Becoming “Sporty”

This post has kind of been triggered by a blog Mandy and I have been reading since we started blogging. I enjoy reading the posts on Unsporty Women Can Run and I love when she takes me on a virtual run through Tasmania. It’s especially nice to see her beautiful warm, sunny pictures on days when I’m running through ice and snow covered streets.

Seeing “unsporty” in print got me thinking. I’ve always considered myself to be “unsporty”. Although I’ve always been naturally fit, I’ve never been naturally athletic. In fact, I still have nightmares about standing at bat while playing baseball missing one pitch after another. The last time I played soccer on the beach I kicked the sand so hard, instead of the ball, that I broke a toe. I’m also so uncoordinated that I’ve been known to walk into a closet door when trying to make a dramatic exit after being right in an argument. Yeah – try to recover from that!

Now, in the past, I’ve often had years go by without a pair of running shoes in the house. I’ve been the one to hold up everyone when we were going for a walk because I was struggling to find something appropriate to wear on a trail. When I started running and decided I was going to keep running, I still didn’t get “the gear” thing and I was sure I would never be one of the people who spent a fortune on a pair of tights. Not that gear makes someone a runner, but it’s how my transformation started. I gradually went from a running shoe free closet in shades of black and gray to devoting a whole section to my brightly (happy) colored running gear. (don’t get me started on my Garmin)


I still regularly trip up stairs and can’t play sports that require coordination – and my running buddies know better than to point at something when we’re running because there is a very real chance that I will run sideways and take both of us down in seconds. I also mentally track calories on a long run and fantasize about the huge bacon, cheese and onion ring covered burger that I will eat when I’m done. But, somewhere along the line I went from mocking “healthnuts” to being the one who brings their running gear everywhere and gets up early on vacation to get a run in. Somehow, without even realizing it … I’ve become a sporty chick. 🙂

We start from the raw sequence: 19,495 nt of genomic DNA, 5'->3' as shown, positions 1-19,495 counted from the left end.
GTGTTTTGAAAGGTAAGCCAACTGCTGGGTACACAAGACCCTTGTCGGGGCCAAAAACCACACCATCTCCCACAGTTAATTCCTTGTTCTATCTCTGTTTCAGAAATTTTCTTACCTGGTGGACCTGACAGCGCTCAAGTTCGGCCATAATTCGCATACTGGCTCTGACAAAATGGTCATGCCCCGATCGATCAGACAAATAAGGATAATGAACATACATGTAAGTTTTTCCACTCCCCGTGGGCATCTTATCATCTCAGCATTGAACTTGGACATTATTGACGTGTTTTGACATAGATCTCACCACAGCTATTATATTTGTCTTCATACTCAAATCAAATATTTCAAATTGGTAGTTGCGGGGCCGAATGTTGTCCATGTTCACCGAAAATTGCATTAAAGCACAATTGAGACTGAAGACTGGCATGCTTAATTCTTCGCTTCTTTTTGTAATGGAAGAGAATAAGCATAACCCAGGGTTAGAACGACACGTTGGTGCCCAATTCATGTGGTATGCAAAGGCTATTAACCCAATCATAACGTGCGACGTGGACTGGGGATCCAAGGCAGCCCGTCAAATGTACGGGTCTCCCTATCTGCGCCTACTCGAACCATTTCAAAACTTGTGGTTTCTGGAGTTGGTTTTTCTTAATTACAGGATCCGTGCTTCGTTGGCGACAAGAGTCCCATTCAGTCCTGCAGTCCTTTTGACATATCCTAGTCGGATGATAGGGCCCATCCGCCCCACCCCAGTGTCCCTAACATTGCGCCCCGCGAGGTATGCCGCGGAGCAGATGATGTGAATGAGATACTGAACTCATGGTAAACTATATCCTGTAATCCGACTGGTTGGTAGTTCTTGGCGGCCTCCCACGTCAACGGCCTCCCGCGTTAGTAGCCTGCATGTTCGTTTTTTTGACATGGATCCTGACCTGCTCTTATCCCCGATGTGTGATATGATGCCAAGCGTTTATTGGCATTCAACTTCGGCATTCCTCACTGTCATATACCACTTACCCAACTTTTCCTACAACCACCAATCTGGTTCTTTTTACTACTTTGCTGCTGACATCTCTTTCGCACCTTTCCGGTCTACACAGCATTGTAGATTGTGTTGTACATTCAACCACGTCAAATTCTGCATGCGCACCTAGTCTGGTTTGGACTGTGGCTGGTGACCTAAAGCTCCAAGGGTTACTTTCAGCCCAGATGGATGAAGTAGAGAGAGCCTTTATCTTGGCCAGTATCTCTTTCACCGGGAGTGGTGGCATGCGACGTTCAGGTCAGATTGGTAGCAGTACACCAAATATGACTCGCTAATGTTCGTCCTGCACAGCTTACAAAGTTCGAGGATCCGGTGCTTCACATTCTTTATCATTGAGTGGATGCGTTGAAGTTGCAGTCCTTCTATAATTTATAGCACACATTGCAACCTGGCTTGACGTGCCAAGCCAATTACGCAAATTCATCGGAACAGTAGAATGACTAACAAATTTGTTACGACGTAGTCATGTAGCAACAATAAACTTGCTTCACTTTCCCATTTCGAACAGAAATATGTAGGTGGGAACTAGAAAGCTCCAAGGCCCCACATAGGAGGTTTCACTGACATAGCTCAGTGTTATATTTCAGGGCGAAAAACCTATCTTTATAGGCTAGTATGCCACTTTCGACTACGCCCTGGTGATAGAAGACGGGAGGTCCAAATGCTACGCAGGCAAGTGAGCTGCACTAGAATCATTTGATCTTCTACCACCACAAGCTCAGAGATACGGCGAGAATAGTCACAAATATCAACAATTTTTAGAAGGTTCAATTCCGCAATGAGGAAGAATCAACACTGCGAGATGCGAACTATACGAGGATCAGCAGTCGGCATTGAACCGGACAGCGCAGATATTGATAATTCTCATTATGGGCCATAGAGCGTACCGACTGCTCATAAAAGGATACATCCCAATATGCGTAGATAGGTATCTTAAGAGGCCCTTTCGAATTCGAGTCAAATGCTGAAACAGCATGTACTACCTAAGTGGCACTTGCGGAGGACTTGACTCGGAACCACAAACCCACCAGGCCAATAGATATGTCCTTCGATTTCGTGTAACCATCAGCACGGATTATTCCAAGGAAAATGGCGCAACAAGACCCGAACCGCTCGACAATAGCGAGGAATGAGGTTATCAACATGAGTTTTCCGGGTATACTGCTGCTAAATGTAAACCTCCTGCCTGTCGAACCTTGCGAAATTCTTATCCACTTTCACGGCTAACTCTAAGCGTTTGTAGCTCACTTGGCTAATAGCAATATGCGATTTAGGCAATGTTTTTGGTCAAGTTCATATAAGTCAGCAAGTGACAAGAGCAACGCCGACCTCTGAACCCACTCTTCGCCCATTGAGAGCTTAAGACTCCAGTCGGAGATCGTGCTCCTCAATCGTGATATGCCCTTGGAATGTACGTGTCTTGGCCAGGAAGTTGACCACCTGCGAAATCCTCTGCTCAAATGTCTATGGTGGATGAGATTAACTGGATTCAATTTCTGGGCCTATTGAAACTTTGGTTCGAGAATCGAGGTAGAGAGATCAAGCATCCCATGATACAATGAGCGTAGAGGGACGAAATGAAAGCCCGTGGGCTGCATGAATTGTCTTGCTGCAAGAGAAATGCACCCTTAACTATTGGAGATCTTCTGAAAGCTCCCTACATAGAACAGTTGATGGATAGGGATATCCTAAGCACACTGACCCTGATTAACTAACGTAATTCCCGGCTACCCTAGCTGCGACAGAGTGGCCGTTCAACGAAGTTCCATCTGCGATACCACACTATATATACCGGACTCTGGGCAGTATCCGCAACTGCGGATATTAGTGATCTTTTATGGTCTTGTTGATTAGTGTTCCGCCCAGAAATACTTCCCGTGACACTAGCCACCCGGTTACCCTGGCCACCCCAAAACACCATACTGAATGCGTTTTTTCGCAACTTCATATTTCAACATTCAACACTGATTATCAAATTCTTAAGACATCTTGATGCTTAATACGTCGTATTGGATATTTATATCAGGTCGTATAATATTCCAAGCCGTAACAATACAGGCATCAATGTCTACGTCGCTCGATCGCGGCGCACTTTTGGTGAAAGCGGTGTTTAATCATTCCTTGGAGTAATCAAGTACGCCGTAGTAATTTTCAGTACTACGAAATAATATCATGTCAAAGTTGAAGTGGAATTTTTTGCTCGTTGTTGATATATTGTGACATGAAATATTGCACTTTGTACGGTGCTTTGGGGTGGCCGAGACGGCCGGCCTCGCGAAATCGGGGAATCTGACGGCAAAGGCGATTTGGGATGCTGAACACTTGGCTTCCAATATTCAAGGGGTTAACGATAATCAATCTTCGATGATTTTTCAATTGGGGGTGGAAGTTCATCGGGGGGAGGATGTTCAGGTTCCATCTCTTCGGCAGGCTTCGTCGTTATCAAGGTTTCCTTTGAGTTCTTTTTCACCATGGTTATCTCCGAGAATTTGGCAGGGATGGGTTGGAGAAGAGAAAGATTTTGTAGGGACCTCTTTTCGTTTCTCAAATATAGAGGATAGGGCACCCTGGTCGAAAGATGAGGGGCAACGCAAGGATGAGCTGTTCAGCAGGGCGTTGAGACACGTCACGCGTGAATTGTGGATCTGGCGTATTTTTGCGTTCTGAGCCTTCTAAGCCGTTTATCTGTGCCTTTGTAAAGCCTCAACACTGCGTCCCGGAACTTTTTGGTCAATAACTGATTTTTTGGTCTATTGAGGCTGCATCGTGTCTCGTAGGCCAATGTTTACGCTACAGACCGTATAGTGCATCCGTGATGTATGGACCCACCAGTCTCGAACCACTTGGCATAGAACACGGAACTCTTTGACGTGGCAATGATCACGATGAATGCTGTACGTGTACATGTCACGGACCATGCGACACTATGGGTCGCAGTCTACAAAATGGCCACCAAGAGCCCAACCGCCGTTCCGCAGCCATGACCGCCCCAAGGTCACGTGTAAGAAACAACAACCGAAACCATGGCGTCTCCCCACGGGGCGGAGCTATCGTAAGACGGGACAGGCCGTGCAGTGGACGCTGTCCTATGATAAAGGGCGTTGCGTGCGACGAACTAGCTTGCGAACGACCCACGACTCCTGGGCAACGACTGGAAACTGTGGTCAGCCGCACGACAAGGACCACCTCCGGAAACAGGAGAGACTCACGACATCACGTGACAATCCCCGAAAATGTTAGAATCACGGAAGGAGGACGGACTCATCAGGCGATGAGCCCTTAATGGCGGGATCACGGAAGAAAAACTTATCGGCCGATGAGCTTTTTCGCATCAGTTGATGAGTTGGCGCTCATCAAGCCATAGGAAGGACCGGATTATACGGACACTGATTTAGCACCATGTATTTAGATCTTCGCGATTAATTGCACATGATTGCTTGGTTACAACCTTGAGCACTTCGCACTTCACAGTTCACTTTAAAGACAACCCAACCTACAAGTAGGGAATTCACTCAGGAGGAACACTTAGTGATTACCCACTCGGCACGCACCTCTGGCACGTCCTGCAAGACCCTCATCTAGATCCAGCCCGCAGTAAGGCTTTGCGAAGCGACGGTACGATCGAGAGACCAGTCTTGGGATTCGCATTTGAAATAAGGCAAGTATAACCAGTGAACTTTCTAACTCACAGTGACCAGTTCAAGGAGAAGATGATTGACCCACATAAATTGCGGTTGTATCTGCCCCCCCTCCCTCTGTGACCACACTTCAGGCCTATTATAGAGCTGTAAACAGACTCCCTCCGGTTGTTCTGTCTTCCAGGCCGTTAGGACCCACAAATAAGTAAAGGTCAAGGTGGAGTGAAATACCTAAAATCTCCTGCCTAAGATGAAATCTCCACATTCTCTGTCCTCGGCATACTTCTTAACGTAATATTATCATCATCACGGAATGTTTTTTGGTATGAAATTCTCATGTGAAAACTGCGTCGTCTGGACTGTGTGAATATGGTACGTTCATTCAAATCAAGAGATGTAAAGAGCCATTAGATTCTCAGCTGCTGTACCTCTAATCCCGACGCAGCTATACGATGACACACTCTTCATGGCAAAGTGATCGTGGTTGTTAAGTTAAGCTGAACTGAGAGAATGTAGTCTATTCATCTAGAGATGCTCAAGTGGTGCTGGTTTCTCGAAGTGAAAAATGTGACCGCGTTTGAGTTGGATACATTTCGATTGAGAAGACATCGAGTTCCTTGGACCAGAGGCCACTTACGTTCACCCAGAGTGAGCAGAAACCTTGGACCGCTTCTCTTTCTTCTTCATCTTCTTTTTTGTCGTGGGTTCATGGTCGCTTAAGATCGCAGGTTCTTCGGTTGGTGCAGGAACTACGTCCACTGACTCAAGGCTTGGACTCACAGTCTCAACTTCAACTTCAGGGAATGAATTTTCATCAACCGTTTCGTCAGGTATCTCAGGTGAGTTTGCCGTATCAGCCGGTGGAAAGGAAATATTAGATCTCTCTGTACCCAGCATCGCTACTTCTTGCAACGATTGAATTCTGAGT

Oh, and I think Unsporty Woman might actually be sporty too. 😉

– Jackie –Jackie


6 thoughts on “Becoming “Sporty”

  1. It’s always fun to see how we’ve transitioned – and I think finding the color in my running apparel brought color into every aspect of my life, both in clothing and attitude! We define sporty – sporty doesn’t define us!

  2. This is what I love about runners–we come in all shapes and sizes, all kinds of backgrounds, but we all love to run. There’s no one definition for a runner, in my opinion. A runner is someone who only gets out once a week for a short run and a runner is someone who trains throughout the year for a marathon. A runner is someone who has one pair of sneakers and a runner is someone whose entire shoe collection consists of running sneakers. The common thread? We just love running. 🙂

    So, “sporty” or not, you’re still a runner.

  3. Jealous of your wardrobe! 😀

  4. Thank you Jackie 🙂 You have blown my cover hehe. I guess we are all unsporty until we find a sport that we love. Growing up I had the concept that we had to excel at a sport in order to be truly sporty. Now I know that’s it’s just having a go that makes us sporty.

    I love your organised colourful cupboard! When I bought my first pair of proper running capris pants I made a contract with myself that I had to keep running until the capris pants were worn out – they are worn out now but I’m still running. I guess ‘unsporty’ is only a label but one I wear proudly hehe 🙂 Thanks for the lovely mention in your post 🙂

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